I flagged a concern in the last post about the fiscal and productivity impact of projects that don’t stack up economically. The risk is that the post-Covid recovery leads to indiscriminate infrastructure spending which would compound the already severe fiscal impact of essential deficit spending on public health, household incomes, and business support .
Given their dismal track record here and overseas, it is likely that large infrastructure and especially transport projects will dig the fiscal hole deeper without delivering the benefits that might help the country climb out of it. We know that the Think Big energy projects of the early 1980s precipitated a foreign exchange crisis. Had they been economically sound the ten hard years of economic restructuring that followed may have been moderated.
Looking back to go forwardThere is no sense in trying to replicate the past. But it does make sense to learn from it.
In this case, it seems the lesson was not learned. I posted several critiques of Auckland’s Central Rail project back in 2011 and 2012. Its worth revisiting that project issue to see once again the risk that a new found enthusiasm for Thinking Big Projects entails.
Auckland’s Central Rail Link, 25c in the dollar?
How ever long it takes to finish and however much it gets used, Auckland's Central Rail Link looks to be an economic disaster.
The first cost estimate for the CRL tunnel was $2.3bn, released by Auckland Council in 2011. That was seen as unworthy of government support by Transport Minister Brownlee, with “a decidedly weak benefit:cost ratio of just 44 cents in the dollar”.
And that doesn’t count the prior commitment of $500m to the electrification of Auckland’s rail in 2011, seen as a necessary step towards an underground link, or the expenditure on station development necessary to take advantage of increased capacity.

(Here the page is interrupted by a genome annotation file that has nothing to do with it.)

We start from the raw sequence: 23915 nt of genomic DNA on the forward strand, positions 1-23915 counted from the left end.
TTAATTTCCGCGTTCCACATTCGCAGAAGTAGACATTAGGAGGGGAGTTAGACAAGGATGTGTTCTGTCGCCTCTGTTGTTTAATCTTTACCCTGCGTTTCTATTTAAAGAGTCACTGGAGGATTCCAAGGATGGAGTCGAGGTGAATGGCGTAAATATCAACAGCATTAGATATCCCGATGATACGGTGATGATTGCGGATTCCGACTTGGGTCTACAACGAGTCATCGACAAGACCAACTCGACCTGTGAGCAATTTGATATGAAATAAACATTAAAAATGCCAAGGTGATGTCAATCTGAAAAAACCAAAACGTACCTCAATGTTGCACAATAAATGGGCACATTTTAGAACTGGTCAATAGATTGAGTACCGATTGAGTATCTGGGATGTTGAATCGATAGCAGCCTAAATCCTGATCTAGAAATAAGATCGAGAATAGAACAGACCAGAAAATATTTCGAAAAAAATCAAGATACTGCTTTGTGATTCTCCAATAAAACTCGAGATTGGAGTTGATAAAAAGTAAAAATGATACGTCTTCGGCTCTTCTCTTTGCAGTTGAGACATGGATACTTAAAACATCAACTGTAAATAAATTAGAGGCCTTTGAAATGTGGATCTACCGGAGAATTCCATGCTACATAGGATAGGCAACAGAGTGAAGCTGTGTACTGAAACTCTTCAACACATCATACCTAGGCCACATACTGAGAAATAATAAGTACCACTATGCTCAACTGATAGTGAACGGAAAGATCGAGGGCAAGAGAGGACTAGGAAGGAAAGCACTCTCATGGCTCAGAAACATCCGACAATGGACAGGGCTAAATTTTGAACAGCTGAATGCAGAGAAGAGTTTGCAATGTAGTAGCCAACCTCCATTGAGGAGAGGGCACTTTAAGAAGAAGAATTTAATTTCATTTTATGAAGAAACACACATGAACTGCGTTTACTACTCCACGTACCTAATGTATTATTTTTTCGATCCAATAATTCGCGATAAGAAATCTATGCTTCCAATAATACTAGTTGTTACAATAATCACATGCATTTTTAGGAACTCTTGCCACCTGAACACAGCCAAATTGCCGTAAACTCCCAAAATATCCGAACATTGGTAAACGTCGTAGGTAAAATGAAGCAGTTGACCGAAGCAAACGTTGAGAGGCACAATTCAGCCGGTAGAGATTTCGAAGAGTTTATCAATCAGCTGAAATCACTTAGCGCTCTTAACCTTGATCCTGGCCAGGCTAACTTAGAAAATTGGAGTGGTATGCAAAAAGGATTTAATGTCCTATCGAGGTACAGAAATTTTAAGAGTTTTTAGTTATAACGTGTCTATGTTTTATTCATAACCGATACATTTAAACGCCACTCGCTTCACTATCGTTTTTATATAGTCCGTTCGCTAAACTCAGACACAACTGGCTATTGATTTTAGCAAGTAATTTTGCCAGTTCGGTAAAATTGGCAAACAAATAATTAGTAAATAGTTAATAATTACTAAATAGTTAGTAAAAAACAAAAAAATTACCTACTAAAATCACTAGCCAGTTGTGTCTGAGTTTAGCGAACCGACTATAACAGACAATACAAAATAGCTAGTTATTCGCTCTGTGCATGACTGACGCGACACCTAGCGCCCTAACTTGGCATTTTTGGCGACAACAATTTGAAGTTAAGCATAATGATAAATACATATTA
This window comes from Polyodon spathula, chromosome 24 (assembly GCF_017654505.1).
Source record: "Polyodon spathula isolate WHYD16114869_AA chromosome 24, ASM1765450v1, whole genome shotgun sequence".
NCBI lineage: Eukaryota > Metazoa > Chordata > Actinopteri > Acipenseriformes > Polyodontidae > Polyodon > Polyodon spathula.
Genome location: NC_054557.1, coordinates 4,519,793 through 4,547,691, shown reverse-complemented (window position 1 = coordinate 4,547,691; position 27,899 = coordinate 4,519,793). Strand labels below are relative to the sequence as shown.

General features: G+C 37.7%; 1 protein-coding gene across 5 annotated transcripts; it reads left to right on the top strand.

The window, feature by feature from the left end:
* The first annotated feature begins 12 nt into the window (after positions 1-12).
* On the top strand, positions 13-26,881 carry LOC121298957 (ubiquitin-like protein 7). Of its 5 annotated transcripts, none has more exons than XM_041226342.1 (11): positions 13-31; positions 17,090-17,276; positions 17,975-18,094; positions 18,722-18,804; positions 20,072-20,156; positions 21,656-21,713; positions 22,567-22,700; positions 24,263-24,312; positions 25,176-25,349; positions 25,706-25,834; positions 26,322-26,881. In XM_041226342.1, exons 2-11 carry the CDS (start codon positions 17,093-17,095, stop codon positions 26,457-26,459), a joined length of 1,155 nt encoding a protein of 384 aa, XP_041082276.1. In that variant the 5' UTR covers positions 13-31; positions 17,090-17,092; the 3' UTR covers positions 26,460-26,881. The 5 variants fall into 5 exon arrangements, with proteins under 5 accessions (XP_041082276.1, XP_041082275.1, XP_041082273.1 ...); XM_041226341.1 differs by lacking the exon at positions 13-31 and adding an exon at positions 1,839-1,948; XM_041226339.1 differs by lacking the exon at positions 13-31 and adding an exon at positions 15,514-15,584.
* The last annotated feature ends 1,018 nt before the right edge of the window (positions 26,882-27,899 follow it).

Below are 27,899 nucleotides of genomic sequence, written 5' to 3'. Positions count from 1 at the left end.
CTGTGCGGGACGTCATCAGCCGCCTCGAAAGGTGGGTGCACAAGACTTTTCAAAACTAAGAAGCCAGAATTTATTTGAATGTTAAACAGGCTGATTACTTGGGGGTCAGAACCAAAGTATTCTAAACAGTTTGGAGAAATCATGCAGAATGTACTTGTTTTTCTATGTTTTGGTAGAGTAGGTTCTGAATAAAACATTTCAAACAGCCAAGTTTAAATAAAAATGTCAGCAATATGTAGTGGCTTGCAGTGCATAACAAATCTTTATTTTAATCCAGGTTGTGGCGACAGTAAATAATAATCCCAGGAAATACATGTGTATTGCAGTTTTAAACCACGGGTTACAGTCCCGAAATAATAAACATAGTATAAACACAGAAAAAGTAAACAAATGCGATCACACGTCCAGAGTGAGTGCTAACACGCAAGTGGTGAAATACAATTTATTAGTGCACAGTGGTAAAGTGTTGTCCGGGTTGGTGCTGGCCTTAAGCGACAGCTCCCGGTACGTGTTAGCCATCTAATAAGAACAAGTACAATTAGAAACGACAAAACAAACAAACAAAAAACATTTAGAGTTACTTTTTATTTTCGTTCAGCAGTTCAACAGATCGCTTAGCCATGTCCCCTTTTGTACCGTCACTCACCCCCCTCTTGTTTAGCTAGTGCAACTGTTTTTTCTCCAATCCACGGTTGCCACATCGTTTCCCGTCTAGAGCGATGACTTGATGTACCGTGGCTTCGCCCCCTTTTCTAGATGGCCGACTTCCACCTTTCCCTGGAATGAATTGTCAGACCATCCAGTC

In any case, the estimated tunnel benefit:cost ratio of 0.44 turns out to have been on the high side. That the project was under-specified is evident in the 2018 announcement that platforms were to be lengthened, adding around $250m to the costs.
And it was under-costed. By April 2019 the cost estimate was up to $4.4bn. This covered construction cost increases of $327m, “non-direct costs” of $130m, and a new provision for escalation and contingencies of $310m.
Converting the original budget and additional costs to December 2019 dollars (using the price index for construction inputs) reveals an over-run of around $1.7bn, a 70% increase on the original budget in real terms. Given that there has been no suggestion that the projected benefits will increase, the potential economic return now sits at around 25c in the dollar.
We can expect further cost escalation given that completion date (prior to Covid19) was pushed out from 2021 to 2024. This is likely to be extended further by pandemic-related constraints including disruption to contractors, labour, and supply chains, and increased competition from local and international “shovel-ready projects”. That's more bad news for those central city businesses that have seen revenues plummet in the face of ongoing disruption by the works, losses that do not appear to figure in the costs.
And there is no sign of increasing benefits to offset all these additional costs.
Strong growth rates are misleading
Let's consider potential benefits in light of the past ten years' public transport performance. The introduction of electric units in 2014 and station and service improvements across the network saw strong relative growth in rail patronage. It seems the benefits of improved service levels on the network are already being reaped without the $4.4+bn CRL.
However, this needs to be kept put in perspective. While rail patronage almost tripled over the ten years to February 2020, the real gains were in bus use (70% of the total):